Regency Flora and Fauna - March

On a Personal Note:
Well, it was a sad occasion but we visited with family and offered each other comfort. There is certainly a big hole in our hearts for my mother-in-law was a wonderful lady, always smiling, always on top of the world. She didn’t want any miserable sods at her funeral, or anyone in black, so we wore our spring blues and greens and pinks and we sang All Things Bright and Beautiful in a tiny 18th century church in the Welsh hills. The sun shone and I think Kit, aka Grannie, would have approved.

Our trip crossed two months, but given the mild winter experienced in England and given everyone’s comments, “things” were early by perhaps a week or so. We were in Wales and as you might have guessed from the picture above. Yes, it was St. David’s day while we were there. Apparently the costume pictured here came into being in the 18th century with a revival of nationalistic feeling. We passed a schoolyard and all the little girls were dressed in their national dress with a daffodil pinned to their shawls and all the boys had leeks pinned to their sweaters.
Do you like this Welsh dragon? I do. And I love the way the Welsh speak English. It is very musical. Of course the Welsh are a very musical people. If you ever have a chance to listen to a Welsh male choir grab it.

Everywhere we went in England and Wales daffodils bloome, crocus and primroses grew on the banks of the highways, nodding in the breeze like sleepy children. In No Regrets, my heroine picks a primrose bouquet.

The hedgerows and trees were bare of leaves, but the white blooms of the blackthorns were a beautiful contrast and the gorse was covered in yellow flowers.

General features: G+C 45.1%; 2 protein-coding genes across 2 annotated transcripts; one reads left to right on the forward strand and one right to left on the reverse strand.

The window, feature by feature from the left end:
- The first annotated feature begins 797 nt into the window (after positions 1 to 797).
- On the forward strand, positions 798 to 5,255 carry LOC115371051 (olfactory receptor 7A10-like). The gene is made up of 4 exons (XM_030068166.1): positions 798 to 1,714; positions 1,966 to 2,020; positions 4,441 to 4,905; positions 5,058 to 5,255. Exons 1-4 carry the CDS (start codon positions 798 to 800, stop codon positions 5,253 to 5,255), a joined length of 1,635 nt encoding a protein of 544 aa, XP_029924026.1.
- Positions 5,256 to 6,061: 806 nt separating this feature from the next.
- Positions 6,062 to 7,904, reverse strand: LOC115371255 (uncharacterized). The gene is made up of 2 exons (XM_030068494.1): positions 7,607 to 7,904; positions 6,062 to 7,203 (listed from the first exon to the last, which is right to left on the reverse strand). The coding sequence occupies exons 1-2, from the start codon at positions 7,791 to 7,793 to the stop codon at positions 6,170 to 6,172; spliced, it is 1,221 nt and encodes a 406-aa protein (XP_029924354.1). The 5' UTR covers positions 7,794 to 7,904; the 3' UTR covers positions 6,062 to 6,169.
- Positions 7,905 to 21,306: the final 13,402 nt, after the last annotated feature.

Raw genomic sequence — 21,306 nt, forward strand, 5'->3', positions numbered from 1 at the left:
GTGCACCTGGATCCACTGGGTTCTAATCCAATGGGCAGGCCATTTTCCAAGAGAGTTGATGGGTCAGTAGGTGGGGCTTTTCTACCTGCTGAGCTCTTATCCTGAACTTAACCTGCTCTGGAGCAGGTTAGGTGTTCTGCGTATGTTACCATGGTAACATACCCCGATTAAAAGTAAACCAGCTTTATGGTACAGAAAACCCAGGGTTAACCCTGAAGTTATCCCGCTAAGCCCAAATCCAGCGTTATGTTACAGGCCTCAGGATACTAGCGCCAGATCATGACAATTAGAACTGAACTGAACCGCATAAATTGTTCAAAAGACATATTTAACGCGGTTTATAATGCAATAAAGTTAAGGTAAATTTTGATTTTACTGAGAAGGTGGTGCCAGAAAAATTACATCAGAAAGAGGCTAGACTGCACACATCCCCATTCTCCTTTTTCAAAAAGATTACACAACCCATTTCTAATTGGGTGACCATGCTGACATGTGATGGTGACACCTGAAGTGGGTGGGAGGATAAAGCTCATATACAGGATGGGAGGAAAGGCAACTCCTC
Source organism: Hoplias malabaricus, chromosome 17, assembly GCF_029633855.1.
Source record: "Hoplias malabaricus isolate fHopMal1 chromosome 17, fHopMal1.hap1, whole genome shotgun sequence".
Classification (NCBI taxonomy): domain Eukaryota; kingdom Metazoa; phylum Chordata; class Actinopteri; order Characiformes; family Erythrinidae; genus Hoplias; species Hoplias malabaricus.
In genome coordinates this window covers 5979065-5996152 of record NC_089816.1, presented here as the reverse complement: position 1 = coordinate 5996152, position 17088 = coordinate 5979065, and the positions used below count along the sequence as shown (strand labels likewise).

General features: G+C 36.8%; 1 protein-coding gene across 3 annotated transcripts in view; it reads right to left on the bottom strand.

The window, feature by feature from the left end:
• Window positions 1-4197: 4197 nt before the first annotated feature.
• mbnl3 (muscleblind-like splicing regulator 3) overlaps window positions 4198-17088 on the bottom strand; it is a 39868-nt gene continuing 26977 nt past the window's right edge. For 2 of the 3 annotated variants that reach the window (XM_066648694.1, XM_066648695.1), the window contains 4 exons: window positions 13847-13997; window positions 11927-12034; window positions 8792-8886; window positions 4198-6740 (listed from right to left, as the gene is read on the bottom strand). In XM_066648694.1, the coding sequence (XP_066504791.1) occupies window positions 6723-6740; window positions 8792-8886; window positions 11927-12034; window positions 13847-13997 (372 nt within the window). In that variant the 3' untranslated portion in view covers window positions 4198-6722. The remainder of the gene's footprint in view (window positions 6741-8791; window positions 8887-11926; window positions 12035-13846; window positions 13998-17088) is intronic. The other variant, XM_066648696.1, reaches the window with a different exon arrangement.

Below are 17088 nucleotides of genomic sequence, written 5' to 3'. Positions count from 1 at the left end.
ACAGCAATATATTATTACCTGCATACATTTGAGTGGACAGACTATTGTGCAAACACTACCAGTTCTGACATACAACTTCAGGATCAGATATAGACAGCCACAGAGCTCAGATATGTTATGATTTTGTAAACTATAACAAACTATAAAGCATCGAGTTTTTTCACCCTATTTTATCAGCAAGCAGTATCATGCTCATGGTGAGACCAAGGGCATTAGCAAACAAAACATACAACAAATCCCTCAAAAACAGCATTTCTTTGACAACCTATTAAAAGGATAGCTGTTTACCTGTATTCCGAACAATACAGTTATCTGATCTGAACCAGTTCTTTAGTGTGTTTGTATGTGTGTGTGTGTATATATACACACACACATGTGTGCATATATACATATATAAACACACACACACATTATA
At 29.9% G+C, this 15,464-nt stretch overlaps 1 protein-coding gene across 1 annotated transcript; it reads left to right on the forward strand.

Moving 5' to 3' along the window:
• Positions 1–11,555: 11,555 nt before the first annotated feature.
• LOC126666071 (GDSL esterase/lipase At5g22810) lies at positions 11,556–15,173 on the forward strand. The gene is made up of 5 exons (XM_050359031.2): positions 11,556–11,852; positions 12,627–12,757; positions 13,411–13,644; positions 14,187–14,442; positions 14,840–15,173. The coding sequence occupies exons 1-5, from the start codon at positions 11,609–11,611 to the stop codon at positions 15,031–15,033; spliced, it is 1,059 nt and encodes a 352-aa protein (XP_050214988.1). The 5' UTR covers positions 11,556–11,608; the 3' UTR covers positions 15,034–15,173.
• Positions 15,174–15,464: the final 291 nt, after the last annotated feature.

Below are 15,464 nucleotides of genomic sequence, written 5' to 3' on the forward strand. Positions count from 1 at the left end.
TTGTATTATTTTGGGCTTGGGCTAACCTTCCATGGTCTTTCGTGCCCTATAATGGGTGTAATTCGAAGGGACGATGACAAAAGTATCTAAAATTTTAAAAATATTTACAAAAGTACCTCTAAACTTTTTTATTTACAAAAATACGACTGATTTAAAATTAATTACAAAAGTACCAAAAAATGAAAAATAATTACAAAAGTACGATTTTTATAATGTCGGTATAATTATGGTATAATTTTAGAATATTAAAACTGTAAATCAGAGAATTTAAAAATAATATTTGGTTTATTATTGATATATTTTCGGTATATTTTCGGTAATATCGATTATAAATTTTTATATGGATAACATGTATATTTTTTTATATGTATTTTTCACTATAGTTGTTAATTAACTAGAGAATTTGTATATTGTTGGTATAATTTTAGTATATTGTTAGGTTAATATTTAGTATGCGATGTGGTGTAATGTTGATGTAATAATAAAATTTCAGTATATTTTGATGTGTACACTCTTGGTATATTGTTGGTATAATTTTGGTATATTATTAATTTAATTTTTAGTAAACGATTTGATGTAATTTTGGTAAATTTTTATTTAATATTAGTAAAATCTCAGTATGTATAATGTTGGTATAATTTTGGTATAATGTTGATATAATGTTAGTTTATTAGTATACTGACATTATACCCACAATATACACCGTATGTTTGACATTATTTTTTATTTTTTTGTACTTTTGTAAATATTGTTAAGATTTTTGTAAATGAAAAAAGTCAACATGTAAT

Spring was truly in the air, especially for the rooks who were clearly visible rebuilding their nests in just about every stand of trees. Do you remember a few blogs ago when I promised you a picture of a rookery? Well I found one. Here is the picture I took just off the M4. This is a small rookery, sometimes there are as many as a dozen or more nests, but I think you can get the idea. Those big black birds are the rooks!!!!

The fields were very green, and of course we had a fair bit of rain, but the weather was decidedly balmy, with patches of blue sky and wind-whipped clouds. I noticed that the bluebells were already sending up shoots. I love bluebells. But more about them later. The next pictures are views of the Vale of Neath from the top of a very high hill. I think it gives a great sense of the countryside, the weather and the green of the fields.

It’s good to be back. I think next we will do March fashions.

Happy Rambles.